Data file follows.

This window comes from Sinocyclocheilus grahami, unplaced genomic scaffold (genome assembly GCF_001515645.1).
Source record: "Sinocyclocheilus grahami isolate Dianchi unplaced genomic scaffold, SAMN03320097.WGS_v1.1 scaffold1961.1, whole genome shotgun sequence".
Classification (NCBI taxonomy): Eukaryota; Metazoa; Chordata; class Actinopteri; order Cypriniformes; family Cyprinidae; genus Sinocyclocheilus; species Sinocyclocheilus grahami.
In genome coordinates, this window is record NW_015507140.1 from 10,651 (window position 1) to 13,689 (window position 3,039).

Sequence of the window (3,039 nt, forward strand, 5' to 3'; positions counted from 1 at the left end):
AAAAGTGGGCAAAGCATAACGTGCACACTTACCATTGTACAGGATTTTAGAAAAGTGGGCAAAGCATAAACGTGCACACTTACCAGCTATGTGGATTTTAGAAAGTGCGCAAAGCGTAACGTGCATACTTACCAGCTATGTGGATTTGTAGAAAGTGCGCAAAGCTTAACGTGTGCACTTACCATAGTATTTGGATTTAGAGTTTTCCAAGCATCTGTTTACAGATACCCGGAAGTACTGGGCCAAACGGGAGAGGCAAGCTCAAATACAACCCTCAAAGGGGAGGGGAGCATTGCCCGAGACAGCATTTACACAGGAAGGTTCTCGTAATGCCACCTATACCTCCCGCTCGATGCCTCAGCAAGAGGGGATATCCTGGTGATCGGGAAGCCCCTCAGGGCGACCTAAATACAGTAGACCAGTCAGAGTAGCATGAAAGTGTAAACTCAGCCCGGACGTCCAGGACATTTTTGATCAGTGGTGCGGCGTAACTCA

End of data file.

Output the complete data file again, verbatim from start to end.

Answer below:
This window comes from Sinocyclocheilus grahami, unplaced genomic scaffold (genome assembly GCF_001515645.1).
Source record: "Sinocyclocheilus grahami isolate Dianchi unplaced genomic scaffold, SAMN03320097.WGS_v1.1 scaffold1961.1, whole genome shotgun sequence".
Classification (NCBI taxonomy): Eukaryota; Metazoa; Chordata; class Actinopteri; order Cypriniformes; family Cyprinidae; genus Sinocyclocheilus; species Sinocyclocheilus grahami.
In genome coordinates, this window is record NW_015507140.1 from 10,651 (window position 1) to 13,689 (window position 3,039).

Sequence of the window (3,039 nt, forward strand, 5' to 3'; positions counted from 1 at the left end):
AAAAGTGGGCAAAGCATAACGTGCACACTTACCATTGTACAGGATTTTAGAAAAGTGGGCAAAGCATAAACGTGCACACTTACCAGCTATGTGGATTTTAGAAAGTGCGCAAAGCGTAACGTGCATACTTACCAGCTATGTGGATTTGTAGAAAGTGCGCAAAGCTTAACGTGTGCACTTACCATAGTATTTGGATTTAGAGTTTTCCAAGCATCTGTTTACAGATACCCGGAAGTACTGGGCCAAACGGGAGAGGCAAGCTCAAATACAACCCTCAAAGGGGAGGGGAGCATTGCCCGAGACAGCATTTACACAGGAAGGTTCTCGTAATGCCACCTATACCTCCCGCTCGATGCCTCAGCAAGAGGGGATATCCTGGTGATCGGGAAGCCCCTCAGGGCGACCTAAATACAGTAGACCAGTCAGAGTAGCATGAAAGTGTAAACTCAGCCCGGACGTCCAGGACATTTTTGATCAGTGGTGCGGCGTAACTCA